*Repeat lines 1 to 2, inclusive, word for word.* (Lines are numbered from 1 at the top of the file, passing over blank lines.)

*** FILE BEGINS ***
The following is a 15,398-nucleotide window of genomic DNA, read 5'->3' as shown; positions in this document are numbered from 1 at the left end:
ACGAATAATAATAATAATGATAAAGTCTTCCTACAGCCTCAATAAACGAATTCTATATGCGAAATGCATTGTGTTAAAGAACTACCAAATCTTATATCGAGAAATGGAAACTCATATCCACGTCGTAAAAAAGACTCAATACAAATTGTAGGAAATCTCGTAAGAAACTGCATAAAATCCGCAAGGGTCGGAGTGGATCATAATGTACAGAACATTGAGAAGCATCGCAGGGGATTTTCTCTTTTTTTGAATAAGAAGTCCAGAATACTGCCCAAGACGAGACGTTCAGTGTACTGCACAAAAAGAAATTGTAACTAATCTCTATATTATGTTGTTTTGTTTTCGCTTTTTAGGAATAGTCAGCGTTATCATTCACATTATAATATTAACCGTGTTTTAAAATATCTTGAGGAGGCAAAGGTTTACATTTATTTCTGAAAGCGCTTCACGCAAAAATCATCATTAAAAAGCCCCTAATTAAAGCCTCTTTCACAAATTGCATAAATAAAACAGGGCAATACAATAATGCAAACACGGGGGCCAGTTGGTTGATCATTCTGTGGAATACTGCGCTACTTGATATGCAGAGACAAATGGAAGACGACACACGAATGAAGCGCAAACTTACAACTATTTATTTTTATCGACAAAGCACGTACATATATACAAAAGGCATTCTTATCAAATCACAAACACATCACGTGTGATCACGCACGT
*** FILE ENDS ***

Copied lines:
The following is a 15,398-nucleotide window of genomic DNA, read 5'->3' as shown; positions in this document are numbered from 1 at the left end:
ACGAATAATAATAATAATGATAAAGTCTTCCTACAGCCTCAATAAACGAATTCTATATGCGAAATGCATTGTGTTAAAGAACTACCAAATCTTATATCGAGAAATGGAAACTCATATCCACGTCGTAAAAAAGACTCAATACAAATTGTAGGAAATCTCGTAAGAAACTGCATAAAATCCGCAAGGGTCGGAGTGGATCATAATGTACAGAACATTGAGAAGCATCGCAGGGGATTTTCTCTTTTTTTGAATAAGAAGTCCAGAATACTGCCCAAGACGAGACGTTCAGTGTACTGCACAAAAAGAAATTGTAACTAATCTCTATATTATGTTGTTTTGTTTTCGCTTTTTAGGAATAGTCAGCGTTATCATTCACATTATAATATTAACCGTGTTTTAAAATATCTTGAGGAGGCAAAGGTTTACATTTATTTCTGAAAGCGCTTCACGCAAAAATCATCATTAAAAAGCCCCTAATTAAAGCCTCTTTCACAAATTGCATAAATAAAACAGGGCAATACAATAATGCAAACACGGGGGCCAGTTGGTTGATCATTCTGTGGAATACTGCGCTACTTGATATGCAGAGACAAATGGAAGACGACACACGAATGAAGCGCAAACTTACAACTATTTATTTTTATCGACAAAGCACGTACATATATACAAAAGGCATTCTTATCAAATCACAAACACATCACGTGTGATCACGCACGT